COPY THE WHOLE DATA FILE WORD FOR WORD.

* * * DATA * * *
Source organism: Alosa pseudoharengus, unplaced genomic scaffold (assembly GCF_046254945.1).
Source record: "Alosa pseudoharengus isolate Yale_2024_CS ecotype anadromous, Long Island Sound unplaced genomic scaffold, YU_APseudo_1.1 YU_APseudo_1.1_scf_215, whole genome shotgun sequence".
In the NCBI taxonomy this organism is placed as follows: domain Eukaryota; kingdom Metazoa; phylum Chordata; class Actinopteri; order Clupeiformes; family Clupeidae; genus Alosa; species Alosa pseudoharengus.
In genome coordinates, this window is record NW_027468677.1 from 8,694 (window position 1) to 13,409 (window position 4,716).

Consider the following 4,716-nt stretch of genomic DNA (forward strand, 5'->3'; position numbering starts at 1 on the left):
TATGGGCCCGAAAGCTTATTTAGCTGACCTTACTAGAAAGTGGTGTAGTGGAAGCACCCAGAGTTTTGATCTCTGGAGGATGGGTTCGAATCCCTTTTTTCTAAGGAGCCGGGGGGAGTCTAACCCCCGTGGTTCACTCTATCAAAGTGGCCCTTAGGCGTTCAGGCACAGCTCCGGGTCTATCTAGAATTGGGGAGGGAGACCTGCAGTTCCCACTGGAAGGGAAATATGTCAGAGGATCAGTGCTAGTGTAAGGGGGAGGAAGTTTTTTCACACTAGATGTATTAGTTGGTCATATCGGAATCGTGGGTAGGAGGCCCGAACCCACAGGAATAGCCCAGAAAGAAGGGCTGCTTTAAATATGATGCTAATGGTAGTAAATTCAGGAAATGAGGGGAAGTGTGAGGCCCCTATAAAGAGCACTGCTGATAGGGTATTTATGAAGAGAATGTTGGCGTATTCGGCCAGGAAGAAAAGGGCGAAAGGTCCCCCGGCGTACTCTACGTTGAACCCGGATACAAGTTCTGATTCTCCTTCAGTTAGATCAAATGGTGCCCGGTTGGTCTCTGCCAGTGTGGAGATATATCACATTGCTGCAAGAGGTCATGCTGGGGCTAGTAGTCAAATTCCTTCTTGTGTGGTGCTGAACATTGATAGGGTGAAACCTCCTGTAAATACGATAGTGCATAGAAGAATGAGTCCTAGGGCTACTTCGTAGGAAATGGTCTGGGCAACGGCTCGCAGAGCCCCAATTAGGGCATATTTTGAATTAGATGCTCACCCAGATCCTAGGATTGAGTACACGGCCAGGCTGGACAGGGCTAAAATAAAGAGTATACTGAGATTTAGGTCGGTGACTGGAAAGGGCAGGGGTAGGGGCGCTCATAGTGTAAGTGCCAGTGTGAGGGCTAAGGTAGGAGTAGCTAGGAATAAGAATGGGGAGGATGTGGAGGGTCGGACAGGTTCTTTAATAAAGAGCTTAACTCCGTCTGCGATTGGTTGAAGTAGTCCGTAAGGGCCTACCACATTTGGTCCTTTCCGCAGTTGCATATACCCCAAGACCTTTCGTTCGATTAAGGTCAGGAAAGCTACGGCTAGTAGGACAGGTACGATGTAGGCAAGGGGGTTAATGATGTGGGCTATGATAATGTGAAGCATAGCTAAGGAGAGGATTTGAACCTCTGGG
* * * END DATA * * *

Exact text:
Source organism: Alosa pseudoharengus, unplaced genomic scaffold (assembly GCF_046254945.1).
Source record: "Alosa pseudoharengus isolate Yale_2024_CS ecotype anadromous, Long Island Sound unplaced genomic scaffold, YU_APseudo_1.1 YU_APseudo_1.1_scf_215, whole genome shotgun sequence".
In the NCBI taxonomy this organism is placed as follows: domain Eukaryota; kingdom Metazoa; phylum Chordata; class Actinopteri; order Clupeiformes; family Clupeidae; genus Alosa; species Alosa pseudoharengus.
In genome coordinates, this window is record NW_027468677.1 from 8,694 (window position 1) to 13,409 (window position 4,716).

Consider the following 4,716-nt stretch of genomic DNA (forward strand, 5'->3'; position numbering starts at 1 on the left):
TATGGGCCCGAAAGCTTATTTAGCTGACCTTACTAGAAAGTGGTGTAGTGGAAGCACCCAGAGTTTTGATCTCTGGAGGATGGGTTCGAATCCCTTTTTTCTAAGGAGCCGGGGGGAGTCTAACCCCCGTGGTTCACTCTATCAAAGTGGCCCTTAGGCGTTCAGGCACAGCTCCGGGTCTATCTAGAATTGGGGAGGGAGACCTGCAGTTCCCACTGGAAGGGAAATATGTCAGAGGATCAGTGCTAGTGTAAGGGGGAGGAAGTTTTTTCACACTAGATGTATTAGTTGGTCATATCGGAATCGTGGGTAGGAGGCCCGAACCCACAGGAATAGCCCAGAAAGAAGGGCTGCTTTAAATATGATGCTAATGGTAGTAAATTCAGGAAATGAGGGGAAGTGTGAGGCCCCTATAAAGAGCACTGCTGATAGGGTATTTATGAAGAGAATGTTGGCGTATTCGGCCAGGAAGAAAAGGGCGAAAGGTCCCCCGGCGTACTCTACGTTGAACCCGGATACAAGTTCTGATTCTCCTTCAGTTAGATCAAATGGTGCCCGGTTGGTCTCTGCCAGTGTGGAGATATATCACATTGCTGCAAGAGGTCATGCTGGGGCTAGTAGTCAAATTCCTTCTTGTGTGGTGCTGAACATTGATAGGGTGAAACCTCCTGTAAATACGATAGTGCATAGAAGAATGAGTCCTAGGGCTACTTCGTAGGAAATGGTCTGGGCAACGGCTCGCAGAGCCCCAATTAGGGCATATTTTGAATTAGATGCTCACCCAGATCCTAGGATTGAGTACACGGCCAGGCTGGACAGGGCTAAAATAAAGAGTATACTGAGATTTAGGTCGGTGACTGGAAAGGGCAGGGGTAGGGGCGCTCATAGTGTAAGTGCCAGTGTGAGGGCTAAGGTAGGAGTAGCTAGGAATAAGAATGGGGAGGATGTGGAGGGTCGGACAGGTTCTTTAATAAAGAGCTTAACTCCGTCTGCGATTGGTTGAAGTAGTCCGTAAGGGCCTACCACATTTGGTCCTTTCCGCAGTTGCATATACCCCAAGACCTTTCGTTCGATTAAGGTCAGGAAAGCTACGGCTAGTAGGACAGGTACGATGTAGGCAAGGGGGTTAATGATGTGGGCTATGATAATGTGAAGCATAGCTAAGGAGAGGATTTGAACCTCTGGG